Anyone who owns a cat is surely familiar with the long-standing wet cat food versus dry cat food conundrum. Some vets recommend wet food only, citing benefits such as higher moisture content and protein levels, a formula that most closely resembles the natural diet for cats. Also, since sufficient hydration is necessary for urinary tract and renal health, high-moisture canned cat food can lessen the need for water intake. (Still, experts recommend at least one-third cup of water a day for each 10 pounds of weight for cats who dine exclusively on wet pet food.)
For many cat owners, however, dry cat food boasts significant advantages. It's cheaper than canned, mess free (no slop on the counter or floor, no cans to recycle), won't spoil when left all day in the feeding bowl, and generally gives off a less pungent odor. Dry cat food also may help keep teeth sharp and healthy. On the other hand, not only does dry cat food contain less protein and more filler than wet cat food, but lack of moisture content can present issues. Because cats are "programmed" to get most of the fluid they need from the meat they eat, they don't instinctively drink lots of water — which may make for difficulties getting your pet to ingest the expert-recommended minimum of at least 1 cup of water a day for each 10 pounds of weight if the animal’s diet consists entirely of kibble. Some pet owners resolve this wet versus dry cat food dilemma by serving canned food in the morning and dry food at night, or a mix of wet cat food and dry cat food.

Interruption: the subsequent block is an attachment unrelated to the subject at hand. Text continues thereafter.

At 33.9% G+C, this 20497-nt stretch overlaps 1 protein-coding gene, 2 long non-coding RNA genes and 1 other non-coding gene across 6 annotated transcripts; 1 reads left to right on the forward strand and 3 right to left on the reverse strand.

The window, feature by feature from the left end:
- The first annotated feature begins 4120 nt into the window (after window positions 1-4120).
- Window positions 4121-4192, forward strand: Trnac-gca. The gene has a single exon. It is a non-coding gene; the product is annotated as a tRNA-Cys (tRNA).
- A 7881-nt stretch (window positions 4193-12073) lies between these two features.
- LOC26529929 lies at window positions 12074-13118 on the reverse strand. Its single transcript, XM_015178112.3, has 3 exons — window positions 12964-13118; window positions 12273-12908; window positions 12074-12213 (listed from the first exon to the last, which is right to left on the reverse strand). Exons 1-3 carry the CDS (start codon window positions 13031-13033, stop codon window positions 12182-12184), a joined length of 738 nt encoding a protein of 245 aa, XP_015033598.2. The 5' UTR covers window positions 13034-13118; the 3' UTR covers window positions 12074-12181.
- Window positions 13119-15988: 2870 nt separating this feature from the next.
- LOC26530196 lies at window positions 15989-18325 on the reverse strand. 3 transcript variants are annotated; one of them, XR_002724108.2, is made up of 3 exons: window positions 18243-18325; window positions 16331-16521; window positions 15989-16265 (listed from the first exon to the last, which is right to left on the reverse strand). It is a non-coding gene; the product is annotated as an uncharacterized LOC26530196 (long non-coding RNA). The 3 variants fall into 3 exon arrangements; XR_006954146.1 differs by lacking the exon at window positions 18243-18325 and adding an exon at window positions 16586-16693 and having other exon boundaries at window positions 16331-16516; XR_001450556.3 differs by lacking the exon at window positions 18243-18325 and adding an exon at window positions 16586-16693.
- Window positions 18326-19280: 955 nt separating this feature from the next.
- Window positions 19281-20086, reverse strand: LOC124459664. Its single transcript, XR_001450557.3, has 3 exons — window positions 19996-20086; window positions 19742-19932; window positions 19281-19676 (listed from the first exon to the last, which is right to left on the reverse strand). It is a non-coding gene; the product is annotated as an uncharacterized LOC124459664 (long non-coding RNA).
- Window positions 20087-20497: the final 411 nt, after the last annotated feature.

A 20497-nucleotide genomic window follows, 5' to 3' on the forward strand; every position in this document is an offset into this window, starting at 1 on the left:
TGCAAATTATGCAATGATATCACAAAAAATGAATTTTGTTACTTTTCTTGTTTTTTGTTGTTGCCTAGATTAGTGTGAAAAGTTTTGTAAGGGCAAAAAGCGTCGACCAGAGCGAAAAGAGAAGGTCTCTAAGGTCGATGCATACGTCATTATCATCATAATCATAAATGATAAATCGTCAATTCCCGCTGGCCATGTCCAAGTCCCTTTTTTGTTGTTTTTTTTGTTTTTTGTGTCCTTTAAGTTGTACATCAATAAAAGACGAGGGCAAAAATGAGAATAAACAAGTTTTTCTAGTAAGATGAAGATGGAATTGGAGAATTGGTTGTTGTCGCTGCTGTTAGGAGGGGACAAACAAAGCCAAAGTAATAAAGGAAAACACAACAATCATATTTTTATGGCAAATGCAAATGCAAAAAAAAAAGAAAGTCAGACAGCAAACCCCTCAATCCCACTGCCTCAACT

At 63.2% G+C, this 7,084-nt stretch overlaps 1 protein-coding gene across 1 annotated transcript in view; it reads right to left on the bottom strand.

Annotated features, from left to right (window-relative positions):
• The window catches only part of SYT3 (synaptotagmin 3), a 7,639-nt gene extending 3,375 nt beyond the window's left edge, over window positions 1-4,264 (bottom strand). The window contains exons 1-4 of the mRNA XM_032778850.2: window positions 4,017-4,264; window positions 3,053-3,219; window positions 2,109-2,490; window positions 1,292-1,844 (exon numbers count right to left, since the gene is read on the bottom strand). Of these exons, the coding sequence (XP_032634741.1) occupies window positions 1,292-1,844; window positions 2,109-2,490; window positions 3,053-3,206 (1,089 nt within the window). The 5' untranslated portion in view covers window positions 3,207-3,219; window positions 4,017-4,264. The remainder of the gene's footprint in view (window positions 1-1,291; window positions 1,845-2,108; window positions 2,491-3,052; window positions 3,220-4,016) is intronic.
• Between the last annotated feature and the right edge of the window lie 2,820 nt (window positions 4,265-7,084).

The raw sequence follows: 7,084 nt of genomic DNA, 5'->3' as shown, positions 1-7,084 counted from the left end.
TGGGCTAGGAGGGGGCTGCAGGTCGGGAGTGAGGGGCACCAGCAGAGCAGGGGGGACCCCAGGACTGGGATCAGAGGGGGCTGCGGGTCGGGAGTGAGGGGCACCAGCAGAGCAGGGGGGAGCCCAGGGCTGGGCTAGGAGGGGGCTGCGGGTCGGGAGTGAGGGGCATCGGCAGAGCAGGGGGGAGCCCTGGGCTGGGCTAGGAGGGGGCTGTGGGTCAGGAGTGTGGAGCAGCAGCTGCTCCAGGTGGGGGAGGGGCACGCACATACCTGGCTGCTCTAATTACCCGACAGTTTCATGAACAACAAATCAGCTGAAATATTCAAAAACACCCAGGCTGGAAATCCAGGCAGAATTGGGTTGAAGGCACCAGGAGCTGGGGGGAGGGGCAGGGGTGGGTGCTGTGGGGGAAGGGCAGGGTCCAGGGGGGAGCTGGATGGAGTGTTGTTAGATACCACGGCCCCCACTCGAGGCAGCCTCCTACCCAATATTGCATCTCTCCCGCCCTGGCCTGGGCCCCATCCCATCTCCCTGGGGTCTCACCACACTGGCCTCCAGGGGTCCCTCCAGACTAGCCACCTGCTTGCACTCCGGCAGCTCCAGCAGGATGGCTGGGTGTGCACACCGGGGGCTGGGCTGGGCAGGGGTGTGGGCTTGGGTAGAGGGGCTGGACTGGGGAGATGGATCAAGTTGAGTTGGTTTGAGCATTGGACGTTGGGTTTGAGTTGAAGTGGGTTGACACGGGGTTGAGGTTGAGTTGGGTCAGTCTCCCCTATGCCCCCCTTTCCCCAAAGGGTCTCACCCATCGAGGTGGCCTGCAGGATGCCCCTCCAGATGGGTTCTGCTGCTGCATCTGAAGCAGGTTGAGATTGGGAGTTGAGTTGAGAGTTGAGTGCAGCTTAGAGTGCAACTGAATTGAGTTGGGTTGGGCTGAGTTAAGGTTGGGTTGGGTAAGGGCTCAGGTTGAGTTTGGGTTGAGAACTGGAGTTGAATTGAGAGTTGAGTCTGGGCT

Regardless of personal preferences, what really matters when choosing between types of cat food is the quality. The experts at Tufts University’s Cummings Veterinary Medical Center say there’s no evidence to suggest wet cat food or dry cat food is better for a cat’s overall health and either wet or dry food is acceptable as long as it contains sufficient nutrients and your cat is staying sufficiently hydrated.
No matter which brand of wet or dry cat food your pet prefers, there are some nutritional basics that you should look for when shopping. Cats need a healthy diet that's rich in protein from muscle meat. Vets say the least processed natural protein sources are better than by-products (scraps left over after processing) or meals (concentrated protein sources with all the water removed). In other words, chicken, whitefish, tuna, lamb, and egg are the gold standard; non-meat sources such as corn, wheat, lentils, and peas contain protein but can be difficult for cats to digest. The veterinarian who runs the site CatInfo.org, would further suggest that fish be approached with some caution as a protein source, due to concerns regarding allergies, toxins, and its addictive qualities.
All of the dry cat foods recommended in this report contain at least 30% or more protein, which exceeds AAFCO’s minimum standards for adult cat maintenance and which meets levels considered healthy by many experts. Still, some pros, such as the vet at CatInfo.org, say that the best cat food is approximately 50% protein and 40% fat or less. To boost protein levels when feeding kibble, some cat owners mix wet food into dry or add a bit of raw food as a high-protein topper.